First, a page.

Canal du Centre

Canal du Centre

Canal du Centre in France

The Canal du Centre is a canal in France. Fun fact: Belgium also has a own Canal du Centre. The Canal du Centre connects the Saône to the Loire. It’s 112 km long and has 61 locks.

History of the Canal du Centre

The 112 km long Canal du Centre, originally Canal du Charollais, was first proposed in the 16th century. This idea came after Strabon had suggested that a link was needed between Saône and the Loire. The demand for this connection remained unanswered, because king François I had other priorities.

In 1555 Adam de Craponne worked out detailed plans for the new channel, this time under the umbrella of Henry II. Nothing happened until 1632, because only then did the king, this time Louis XVI, send engineers to explore the site.

On January 31, 1776 the project is finally established by Emiland Gauthey and it was officially assigned to him on May 8, 1783. A month later, work started. The first stone was laid in 1784 by the Prince de Condé. These works proceed well until 1788, when an attack of dysentery, The French Revolution and severe flooding in the Loire region in 1790 slows them down. Yet three years later work is completed. The original canal held 80 locks.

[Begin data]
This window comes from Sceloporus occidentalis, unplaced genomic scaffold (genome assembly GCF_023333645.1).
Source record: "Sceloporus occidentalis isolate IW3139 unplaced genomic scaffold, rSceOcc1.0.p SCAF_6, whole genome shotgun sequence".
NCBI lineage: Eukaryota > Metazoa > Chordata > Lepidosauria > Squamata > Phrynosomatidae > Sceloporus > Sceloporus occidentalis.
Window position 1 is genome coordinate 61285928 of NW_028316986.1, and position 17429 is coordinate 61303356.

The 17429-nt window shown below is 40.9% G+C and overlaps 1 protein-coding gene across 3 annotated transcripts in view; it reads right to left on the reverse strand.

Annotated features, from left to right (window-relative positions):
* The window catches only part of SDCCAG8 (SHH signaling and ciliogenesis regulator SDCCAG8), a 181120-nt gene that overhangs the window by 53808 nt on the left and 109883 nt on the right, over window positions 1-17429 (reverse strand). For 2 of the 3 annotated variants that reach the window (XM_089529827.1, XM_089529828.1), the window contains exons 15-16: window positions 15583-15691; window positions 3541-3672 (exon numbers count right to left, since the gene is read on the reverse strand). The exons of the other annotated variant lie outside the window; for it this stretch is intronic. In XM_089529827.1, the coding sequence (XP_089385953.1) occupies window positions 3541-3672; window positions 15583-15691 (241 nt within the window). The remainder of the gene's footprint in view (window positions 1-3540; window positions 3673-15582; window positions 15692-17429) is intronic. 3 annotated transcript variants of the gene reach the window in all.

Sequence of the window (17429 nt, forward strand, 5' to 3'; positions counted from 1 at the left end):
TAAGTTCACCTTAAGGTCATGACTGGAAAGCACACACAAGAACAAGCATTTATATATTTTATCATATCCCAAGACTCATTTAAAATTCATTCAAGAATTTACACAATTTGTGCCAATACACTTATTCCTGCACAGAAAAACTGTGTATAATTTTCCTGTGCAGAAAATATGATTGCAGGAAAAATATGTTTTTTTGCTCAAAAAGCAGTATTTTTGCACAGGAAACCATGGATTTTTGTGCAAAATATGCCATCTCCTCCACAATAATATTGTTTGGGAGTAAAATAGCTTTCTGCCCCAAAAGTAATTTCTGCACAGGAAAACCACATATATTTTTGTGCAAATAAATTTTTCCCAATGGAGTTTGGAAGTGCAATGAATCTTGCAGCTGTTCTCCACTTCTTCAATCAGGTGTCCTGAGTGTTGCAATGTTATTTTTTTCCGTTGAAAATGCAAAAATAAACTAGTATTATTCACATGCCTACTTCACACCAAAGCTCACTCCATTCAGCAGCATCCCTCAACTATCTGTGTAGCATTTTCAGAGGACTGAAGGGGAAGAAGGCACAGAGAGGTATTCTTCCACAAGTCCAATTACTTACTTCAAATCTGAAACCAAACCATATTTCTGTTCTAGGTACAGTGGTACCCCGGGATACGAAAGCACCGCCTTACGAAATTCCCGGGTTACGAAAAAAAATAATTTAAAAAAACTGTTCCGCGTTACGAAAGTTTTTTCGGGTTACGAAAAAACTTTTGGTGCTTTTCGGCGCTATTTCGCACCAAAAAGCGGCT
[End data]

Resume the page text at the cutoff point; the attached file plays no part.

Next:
In 1791, the Canal du Centre is completed, but no ships were allowed to access it. Because of leaks, the canal couldn’t be filled enough to make navigation possible. After several repairs, the first boats were allowed on to the canal in January 1793. The Canal du Centre made it possible to navigate from the north to the south of France.

The new channel blew new life into the area, soon many people settled on the banks. The canal thanked most of its traffic to the coal mines in Montceau-les-Mines. Still, the Canal du Charollais was too dependent on the Loire. It was expected that more traffic could be possible after the opening of the Canal latéral à la Loire. This happened in 1838 and increased the coal transport significantly.

In the 80s there was a severe decline in freight traffic and it largely disappeared when the last mines closed in 2000.